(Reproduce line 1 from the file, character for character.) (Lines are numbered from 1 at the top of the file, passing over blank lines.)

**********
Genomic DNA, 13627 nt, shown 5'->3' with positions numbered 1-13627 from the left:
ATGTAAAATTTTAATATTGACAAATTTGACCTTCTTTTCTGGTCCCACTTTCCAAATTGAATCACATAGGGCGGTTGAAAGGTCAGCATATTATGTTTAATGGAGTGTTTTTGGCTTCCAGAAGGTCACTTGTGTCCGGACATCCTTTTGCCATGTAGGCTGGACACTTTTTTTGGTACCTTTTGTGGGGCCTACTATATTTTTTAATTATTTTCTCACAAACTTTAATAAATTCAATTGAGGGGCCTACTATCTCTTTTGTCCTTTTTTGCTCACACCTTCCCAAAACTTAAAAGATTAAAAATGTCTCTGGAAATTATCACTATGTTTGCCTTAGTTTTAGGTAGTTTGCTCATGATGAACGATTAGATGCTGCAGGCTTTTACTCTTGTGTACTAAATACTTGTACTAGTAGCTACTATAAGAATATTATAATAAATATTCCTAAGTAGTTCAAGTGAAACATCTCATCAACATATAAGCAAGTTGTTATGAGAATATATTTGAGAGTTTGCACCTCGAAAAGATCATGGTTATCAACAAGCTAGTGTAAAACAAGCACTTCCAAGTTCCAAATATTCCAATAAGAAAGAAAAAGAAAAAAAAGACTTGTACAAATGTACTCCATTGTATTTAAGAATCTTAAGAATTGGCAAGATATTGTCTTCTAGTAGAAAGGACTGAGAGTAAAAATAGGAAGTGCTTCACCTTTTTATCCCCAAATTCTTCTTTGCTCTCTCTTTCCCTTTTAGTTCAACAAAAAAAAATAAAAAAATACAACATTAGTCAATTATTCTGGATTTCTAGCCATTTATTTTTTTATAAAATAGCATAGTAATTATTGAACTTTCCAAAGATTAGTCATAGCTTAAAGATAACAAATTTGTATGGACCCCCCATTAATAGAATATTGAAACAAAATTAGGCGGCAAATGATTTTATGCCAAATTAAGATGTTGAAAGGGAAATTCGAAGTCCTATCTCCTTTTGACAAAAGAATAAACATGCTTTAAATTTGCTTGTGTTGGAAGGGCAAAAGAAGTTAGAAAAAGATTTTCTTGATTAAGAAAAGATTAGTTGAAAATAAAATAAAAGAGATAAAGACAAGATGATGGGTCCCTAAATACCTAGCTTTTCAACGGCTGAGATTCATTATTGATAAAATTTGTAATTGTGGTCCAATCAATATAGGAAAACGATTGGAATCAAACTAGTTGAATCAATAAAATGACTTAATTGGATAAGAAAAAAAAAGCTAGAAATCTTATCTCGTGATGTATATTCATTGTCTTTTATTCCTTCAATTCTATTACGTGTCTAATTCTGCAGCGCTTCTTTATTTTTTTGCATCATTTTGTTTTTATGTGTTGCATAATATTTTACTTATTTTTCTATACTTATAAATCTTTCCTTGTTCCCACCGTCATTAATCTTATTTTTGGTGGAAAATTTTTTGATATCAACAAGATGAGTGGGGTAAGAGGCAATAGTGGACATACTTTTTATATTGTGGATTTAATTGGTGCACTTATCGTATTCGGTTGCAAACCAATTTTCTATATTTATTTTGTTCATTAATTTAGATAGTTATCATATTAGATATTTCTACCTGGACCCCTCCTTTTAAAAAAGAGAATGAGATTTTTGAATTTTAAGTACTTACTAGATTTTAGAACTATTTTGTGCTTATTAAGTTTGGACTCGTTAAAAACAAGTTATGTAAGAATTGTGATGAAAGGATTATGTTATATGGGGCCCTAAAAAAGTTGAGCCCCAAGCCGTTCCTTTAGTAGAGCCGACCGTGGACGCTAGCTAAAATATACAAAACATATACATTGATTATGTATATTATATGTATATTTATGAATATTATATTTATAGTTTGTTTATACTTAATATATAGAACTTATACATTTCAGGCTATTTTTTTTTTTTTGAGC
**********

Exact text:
Genomic DNA, 13627 nt, shown 5'->3' with positions numbered 1-13627 from the left: